Geotechnics is the application of scientific methods and engineering principles to the acquisition, interpretation, and use of knowledge of materials of the Earth's crust and earth materials for the solution of engineering problems and the design of engineering works. It is the applied science of predicting the behavior of the Earth, it's various materials and processes towards making the Earth more suitable for human activities and development.
Geotechnics embraces the fields of soil mechanics and rock mechanics, and many of the aspects of geology, geophysics, hydrology, and other related sciences. Geotechnics is practiced by both engineering geologists and geotechnical engineers.
Examples of the application of geotechnics include: the prediction, prevention or mitigation of damage caused by natural hazards such as avalanches, mud flows, landslides, rockslides, sinkholes, and volcanic eruptions; the application of soil, rock and groundwater mechanics to the design and predicted performance of earthen structures such as dams; the design and performance prediction of the foundations of bridges, buildings, and other man-made structures in terms of the underlying soil and/or rock; and flood control and prediction.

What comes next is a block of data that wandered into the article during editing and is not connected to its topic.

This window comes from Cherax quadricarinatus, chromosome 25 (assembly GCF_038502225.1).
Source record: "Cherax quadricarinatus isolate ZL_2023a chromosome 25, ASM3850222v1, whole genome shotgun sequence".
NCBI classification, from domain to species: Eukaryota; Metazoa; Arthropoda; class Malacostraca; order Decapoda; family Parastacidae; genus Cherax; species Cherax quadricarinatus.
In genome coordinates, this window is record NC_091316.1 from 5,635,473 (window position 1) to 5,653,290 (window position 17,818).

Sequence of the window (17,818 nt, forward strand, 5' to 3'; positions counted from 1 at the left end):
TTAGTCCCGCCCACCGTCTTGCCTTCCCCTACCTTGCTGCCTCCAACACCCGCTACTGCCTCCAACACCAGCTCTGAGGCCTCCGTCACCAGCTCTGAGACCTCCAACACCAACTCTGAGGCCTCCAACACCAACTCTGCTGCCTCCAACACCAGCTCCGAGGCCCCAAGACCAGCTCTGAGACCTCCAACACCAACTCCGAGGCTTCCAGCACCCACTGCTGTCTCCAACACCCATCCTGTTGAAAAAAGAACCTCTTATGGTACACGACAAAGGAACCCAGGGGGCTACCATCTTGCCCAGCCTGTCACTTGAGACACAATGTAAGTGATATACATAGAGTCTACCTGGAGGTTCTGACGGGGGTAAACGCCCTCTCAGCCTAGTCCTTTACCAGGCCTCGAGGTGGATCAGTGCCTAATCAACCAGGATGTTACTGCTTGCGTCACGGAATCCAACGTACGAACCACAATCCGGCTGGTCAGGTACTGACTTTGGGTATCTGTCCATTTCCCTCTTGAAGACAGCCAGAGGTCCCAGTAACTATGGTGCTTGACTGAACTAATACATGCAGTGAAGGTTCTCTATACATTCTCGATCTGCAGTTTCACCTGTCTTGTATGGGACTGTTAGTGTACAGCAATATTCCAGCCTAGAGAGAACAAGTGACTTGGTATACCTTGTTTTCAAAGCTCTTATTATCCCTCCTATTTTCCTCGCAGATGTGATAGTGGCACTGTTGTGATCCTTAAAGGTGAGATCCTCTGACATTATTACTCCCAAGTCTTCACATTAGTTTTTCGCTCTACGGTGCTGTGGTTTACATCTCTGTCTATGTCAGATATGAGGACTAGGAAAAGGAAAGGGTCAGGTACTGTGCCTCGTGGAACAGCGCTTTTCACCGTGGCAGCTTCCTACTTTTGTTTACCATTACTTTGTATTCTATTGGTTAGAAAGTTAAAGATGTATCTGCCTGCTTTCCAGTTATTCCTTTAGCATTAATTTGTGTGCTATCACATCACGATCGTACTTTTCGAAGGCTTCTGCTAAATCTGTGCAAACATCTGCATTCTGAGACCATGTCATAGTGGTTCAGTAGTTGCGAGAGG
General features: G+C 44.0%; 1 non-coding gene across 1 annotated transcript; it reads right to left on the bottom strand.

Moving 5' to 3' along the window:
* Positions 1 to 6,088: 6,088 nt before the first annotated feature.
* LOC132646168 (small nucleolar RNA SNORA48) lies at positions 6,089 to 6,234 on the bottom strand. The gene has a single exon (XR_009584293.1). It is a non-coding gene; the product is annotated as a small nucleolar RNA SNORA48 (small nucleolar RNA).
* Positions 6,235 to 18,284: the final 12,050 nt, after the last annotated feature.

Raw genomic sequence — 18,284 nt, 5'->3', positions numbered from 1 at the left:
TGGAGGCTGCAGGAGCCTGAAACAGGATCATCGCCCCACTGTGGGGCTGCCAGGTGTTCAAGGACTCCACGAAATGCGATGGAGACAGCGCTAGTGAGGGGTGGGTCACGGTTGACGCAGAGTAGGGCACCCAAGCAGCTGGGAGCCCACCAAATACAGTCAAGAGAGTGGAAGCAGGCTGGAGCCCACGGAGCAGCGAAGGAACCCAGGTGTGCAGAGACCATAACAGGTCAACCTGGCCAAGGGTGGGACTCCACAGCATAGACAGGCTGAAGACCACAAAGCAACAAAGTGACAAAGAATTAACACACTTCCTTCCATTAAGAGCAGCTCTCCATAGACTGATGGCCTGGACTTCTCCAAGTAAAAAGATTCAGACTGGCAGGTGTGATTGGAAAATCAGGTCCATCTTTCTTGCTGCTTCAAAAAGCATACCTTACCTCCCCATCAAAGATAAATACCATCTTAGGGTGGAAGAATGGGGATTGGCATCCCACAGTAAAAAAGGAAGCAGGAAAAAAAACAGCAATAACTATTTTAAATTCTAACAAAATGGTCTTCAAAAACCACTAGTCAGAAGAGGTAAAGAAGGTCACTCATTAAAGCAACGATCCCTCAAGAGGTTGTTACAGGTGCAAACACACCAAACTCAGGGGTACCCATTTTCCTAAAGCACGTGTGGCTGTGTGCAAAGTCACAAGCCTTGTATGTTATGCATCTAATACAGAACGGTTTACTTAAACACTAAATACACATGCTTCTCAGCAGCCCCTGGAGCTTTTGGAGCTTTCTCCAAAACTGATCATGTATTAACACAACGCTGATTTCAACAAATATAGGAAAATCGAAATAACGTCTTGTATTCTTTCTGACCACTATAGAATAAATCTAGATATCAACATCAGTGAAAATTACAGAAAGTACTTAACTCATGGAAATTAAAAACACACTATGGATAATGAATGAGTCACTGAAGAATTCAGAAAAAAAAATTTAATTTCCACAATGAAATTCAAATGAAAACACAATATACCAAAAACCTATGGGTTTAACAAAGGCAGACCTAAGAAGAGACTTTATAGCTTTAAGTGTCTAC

- Bates and Jackson, 1980, Glossary of Geology: American Geological Institute.
- Krynine and Judd, 1957, Principles of Engineering Geology and Geotechnics: McGraw-Hill, New York.
|This article about a civil engineering topic is a stub. You can help Wikipedia by expanding it.|
|This geology article is a stub. You can help Wikipedia by expanding it.|